This is machine translation

Translated by Microsoft
Mouseover text to see original. Click the button below to return to the English version of the page.

Note: This page has been translated by MathWorks. Click here to see
To view all translated materials including this page, select Country from the country navigator on the bottom of this page.

Modeling the Interest-Rate Term Structure

Financial Instruments Toolbox™ includes a set of functions to encapsulate interest-rate term information into a single structure. These functions present a convenient way to package all information related to interest-rate terms into a common format, and to resolve interdependencies when one or more of the parameters is modified. For information, see:

Creating or Modifying (intenvset)

The main function to create or modify an interest-rate term structure RateSpec (rates specification) is intenvset. If the first argument to this function is a previously created RateSpec, the function modifies the existing rate specification and returns a new one. Otherwise, it creates a RateSpec.

When using RateSpec to specify the rate term structure to price instruments based on yields (zero coupon rates) or forward rates, specify zero rates or forward rates as the input argument. However, the RateSpec structure is not limited or specific to this problem domain. RateSpec is an encapsulation of rates-times relationships; intenvset acts as either a constructor or a modifier, and intenvget as an accessor. The interest rate models supported by the Financial Instruments Toolbox software work either with zero coupon rates or forward rates.

The other intenvset arguments are name-value pairs. The name-value pair arguments that can be specified or modified are:

  • Basis

  • Compounding

  • Disc

  • EndDates

  • EndMonthRule

  • Rates

  • StartDates

  • ValuationDate

For more information on Basis, see basis.

Consider again the original table of interest rates (see Calculating Discount Factors from Rates).

From

To

Rate

15 Feb 2000

15 Aug 2000

0.05

15 Feb 2000

15 Feb 2001

0.056

15 Feb 2000

15 Aug 2001

0.06

15 Feb 2000

15 Feb 2002

0.065

15 Feb 2000

15 Aug 2002

0.075

Use the information in this table to populate the RateSpec structure.

StartDates = ['15-Feb-2000'];
EndDates =   ['15-Aug-2000';
              '15-Feb-2001'; 
              '15-Aug-2001';
              '15-Feb-2002';
              '15-Aug-2002'];
Compounding = 2;
ValuationDate = ['15-Feb-2000'];
Rates = [0.05; 0.056; 0.06; 0.065; 0.075];

rs = intenvset('Compounding',Compounding,'StartDates',... 
StartDates, 'EndDates', EndDates, 'Rates', Rates,... 
'ValuationDate', ValuationDate)
rs = 

       FinObj:	'RateSpec'
  Compounding:	2
         Disc:	[5x1 double]
        Rates:	[5x1 double]
     EndTimes:	[5x1 double]
   StartTimes:	[5x1 double]
     EndDates:	[5x1 double]
   StartDates:	730531
ValuationDate:	730531
        Basis: 0
 EndMonthRule: 1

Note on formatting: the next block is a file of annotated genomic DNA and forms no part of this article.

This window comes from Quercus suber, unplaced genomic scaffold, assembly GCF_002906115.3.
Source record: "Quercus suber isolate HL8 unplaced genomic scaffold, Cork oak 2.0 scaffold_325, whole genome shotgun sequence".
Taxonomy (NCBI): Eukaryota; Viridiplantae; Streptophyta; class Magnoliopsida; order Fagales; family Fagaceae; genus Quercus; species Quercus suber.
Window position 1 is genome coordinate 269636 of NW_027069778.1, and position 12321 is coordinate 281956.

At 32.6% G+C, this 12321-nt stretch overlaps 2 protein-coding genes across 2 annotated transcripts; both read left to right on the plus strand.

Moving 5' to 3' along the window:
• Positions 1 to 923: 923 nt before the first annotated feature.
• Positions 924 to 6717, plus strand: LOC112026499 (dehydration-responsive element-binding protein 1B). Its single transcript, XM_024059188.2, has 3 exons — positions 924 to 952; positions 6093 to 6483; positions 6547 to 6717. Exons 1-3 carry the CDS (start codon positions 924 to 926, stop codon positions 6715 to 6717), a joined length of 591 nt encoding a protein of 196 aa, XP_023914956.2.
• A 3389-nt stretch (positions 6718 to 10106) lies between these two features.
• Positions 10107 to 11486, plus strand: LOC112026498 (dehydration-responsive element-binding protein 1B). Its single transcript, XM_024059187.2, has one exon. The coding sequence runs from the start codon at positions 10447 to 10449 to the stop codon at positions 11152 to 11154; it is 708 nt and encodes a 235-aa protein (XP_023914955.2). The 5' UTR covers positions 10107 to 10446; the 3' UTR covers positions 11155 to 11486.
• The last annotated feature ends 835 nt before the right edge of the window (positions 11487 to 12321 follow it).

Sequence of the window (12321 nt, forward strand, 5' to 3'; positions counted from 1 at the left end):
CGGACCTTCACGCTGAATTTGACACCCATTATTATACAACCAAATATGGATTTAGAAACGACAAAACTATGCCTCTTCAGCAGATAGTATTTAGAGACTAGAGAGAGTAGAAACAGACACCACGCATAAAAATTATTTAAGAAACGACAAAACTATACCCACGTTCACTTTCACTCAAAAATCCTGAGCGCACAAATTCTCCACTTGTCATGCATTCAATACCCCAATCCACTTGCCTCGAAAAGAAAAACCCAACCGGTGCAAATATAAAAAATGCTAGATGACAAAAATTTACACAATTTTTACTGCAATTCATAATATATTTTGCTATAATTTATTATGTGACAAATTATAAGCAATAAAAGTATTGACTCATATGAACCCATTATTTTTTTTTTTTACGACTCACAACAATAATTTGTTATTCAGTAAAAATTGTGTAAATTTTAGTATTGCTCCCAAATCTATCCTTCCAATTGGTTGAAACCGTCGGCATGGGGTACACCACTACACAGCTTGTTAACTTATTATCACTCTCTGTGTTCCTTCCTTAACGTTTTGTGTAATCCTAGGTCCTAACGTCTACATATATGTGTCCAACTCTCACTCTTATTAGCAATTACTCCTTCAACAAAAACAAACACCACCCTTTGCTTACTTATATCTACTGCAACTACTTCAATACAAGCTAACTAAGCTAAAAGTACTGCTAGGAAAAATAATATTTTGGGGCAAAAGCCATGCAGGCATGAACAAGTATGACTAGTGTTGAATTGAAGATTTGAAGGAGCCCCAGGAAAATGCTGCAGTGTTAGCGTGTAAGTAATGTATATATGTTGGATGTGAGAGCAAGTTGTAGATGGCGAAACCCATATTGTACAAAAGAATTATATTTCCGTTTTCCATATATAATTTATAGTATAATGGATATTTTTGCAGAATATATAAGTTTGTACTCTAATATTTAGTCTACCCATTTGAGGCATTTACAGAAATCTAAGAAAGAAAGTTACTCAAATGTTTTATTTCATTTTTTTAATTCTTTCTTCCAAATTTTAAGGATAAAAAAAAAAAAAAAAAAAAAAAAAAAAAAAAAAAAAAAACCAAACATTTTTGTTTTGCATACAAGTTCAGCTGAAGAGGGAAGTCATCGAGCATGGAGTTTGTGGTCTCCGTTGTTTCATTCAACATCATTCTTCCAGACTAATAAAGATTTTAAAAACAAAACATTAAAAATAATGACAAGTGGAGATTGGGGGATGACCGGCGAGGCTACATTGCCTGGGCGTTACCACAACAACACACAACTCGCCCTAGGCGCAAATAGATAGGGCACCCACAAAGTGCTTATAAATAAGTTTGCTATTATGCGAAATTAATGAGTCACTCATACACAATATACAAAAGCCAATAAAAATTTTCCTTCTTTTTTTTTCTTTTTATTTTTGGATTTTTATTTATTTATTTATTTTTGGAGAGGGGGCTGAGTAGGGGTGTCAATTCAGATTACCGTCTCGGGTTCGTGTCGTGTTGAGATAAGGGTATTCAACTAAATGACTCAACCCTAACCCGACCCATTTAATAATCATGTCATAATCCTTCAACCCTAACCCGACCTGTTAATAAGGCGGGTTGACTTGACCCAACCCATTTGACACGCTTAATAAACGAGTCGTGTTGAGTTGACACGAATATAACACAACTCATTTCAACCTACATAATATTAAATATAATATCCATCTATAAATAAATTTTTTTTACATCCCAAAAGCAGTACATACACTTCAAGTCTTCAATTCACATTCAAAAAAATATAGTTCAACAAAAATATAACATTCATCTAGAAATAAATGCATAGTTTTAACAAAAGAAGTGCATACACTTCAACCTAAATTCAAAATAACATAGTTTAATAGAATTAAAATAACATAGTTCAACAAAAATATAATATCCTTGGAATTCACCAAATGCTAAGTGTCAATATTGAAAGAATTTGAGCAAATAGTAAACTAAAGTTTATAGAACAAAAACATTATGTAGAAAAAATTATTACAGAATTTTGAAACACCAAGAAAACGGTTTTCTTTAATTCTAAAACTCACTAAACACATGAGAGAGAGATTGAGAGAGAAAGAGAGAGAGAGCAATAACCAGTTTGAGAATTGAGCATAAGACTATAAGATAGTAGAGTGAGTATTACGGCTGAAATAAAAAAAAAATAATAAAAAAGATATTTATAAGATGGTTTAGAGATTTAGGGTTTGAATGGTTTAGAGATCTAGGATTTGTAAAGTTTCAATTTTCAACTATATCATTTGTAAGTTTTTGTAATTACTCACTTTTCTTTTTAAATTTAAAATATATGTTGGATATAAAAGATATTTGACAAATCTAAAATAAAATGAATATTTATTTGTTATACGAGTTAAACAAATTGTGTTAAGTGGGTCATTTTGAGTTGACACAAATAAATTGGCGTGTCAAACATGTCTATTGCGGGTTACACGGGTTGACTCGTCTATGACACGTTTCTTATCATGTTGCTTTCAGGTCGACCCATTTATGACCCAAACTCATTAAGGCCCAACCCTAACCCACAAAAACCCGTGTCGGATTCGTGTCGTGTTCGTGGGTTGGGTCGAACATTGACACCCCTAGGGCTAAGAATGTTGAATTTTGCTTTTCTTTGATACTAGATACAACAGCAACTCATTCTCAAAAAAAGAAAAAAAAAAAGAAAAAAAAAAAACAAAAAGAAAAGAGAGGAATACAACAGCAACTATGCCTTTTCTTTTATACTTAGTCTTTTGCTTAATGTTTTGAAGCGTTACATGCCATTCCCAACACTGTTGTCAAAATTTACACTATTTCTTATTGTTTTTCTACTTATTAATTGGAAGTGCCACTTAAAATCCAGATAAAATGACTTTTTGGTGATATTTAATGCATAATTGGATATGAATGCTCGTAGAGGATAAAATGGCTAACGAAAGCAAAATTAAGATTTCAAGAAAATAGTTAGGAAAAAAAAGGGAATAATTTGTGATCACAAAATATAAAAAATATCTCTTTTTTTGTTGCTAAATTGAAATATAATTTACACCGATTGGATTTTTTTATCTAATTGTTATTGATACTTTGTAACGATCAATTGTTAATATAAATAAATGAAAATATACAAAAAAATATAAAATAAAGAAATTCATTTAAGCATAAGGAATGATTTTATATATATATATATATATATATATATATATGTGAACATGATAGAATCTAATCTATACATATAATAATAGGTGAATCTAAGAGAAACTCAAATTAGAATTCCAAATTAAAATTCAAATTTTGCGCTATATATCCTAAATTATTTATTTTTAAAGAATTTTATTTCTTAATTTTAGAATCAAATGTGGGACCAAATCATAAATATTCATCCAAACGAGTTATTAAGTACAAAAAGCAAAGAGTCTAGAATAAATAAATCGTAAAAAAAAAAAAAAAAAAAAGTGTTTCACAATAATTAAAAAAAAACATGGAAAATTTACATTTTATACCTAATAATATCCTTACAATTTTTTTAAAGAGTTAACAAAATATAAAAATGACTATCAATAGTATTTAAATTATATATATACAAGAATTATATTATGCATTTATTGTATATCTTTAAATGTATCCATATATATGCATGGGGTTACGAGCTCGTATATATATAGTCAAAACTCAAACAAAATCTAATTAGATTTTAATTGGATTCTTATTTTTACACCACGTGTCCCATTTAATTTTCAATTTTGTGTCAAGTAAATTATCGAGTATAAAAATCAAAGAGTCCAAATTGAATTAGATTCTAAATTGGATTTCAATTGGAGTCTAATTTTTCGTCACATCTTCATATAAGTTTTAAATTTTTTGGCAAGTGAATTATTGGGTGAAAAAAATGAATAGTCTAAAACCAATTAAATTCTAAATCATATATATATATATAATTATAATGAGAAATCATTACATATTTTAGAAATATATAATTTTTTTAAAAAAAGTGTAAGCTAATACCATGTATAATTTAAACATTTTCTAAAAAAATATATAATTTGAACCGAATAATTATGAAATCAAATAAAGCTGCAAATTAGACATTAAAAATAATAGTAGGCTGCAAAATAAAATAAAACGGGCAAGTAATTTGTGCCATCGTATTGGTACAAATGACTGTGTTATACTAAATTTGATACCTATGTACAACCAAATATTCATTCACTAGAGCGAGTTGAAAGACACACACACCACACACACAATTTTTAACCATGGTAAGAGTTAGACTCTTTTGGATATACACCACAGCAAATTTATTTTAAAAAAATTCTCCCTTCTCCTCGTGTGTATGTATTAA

Some of the properties filled in the structure were not passed explicitly in the call to RateSpec. The values of the automatically completed properties depend on the properties that are explicitly passed. Consider for example the StartTimes and EndTimes vectors. Since the StartDates and EndDates vectors are passed in, and the ValuationDate, intenvset has all the information required to calculate StartTimes and EndTimes. Hence, these two properties are read-only.

Obtaining Specific Properties (intenvget)

The complementary function to intenvset is intenvget, which gets function-specific properties from the interest-rate term structure. Its syntax is:

ParameterValue = intenvget(RateSpec, 'ParameterName')

To obtain the vector EndTimes from the RateSpec structure, enter:

EndTimes = intenvget(rs, 'EndTimes')
EndTimes =

     1
     2
     3
     4
     5

To obtain Disc, the values for the discount factors that were calculated automatically by intenvset, type:

Disc = intenvget(rs, 'Disc')
Disc =

    0.9756
    0.9463
    0.9151
    0.8799
    0.8319

These discount factors correspond to the periods starting from StartDates and ending in EndDates.

Caution

Although you can directly access these fields within the structure instead of using intenvget, it is advised not to do so. The format of the interest-rate term structure could change in future versions of the toolbox. Should that happen, any code accessing the RateSpec fields directly would stop working.

Now use the RateSpec structure with its functions to examine how changes in specific properties of the interest-rate term structure affect those depending on it. As an exercise, change the value of Compounding from 2 (semiannual) to 1 (annual).

rs = intenvset(rs, 'Compounding', 1);

Since StartTimes and EndTimes are measured in units of periodic discount, a change in Compounding from 2 to 1 redefines the basic unit from semiannual to annual. This means that a period of six months is represented with a value of 0.5, and a period of one year is represented by 1. To obtain the vectors StartTimes and EndTimes, enter:

StartTimes = intenvget(rs, 'StartTimes');
EndTimes = intenvget(rs, 'EndTimes');
Times = [StartTimes, EndTimes]
Times =

         0    0.5000
         0    1.0000
         0    1.5000
         0    2.0000
         0    2.5000

Since all the values in StartDates are the same as the valuation date, all StartTimes values are 0. On the other hand, the values in the EndDates vector are dates separated by six-month periods. Since the redefined value of compounding is 1, EndTimes becomes a sequence of numbers separated by increments of 0.5.

See Also

| | | | | | | | | | | | | | | | | | | | | | | | | | | | | | | | | | | | | | | | | | | | | | | | | | | | | | | | | | | | | | | | | | | | | | | | | | | | | | | | | | | | | | | | | | | | | | | | | | | | | | | | |

Related Examples

More About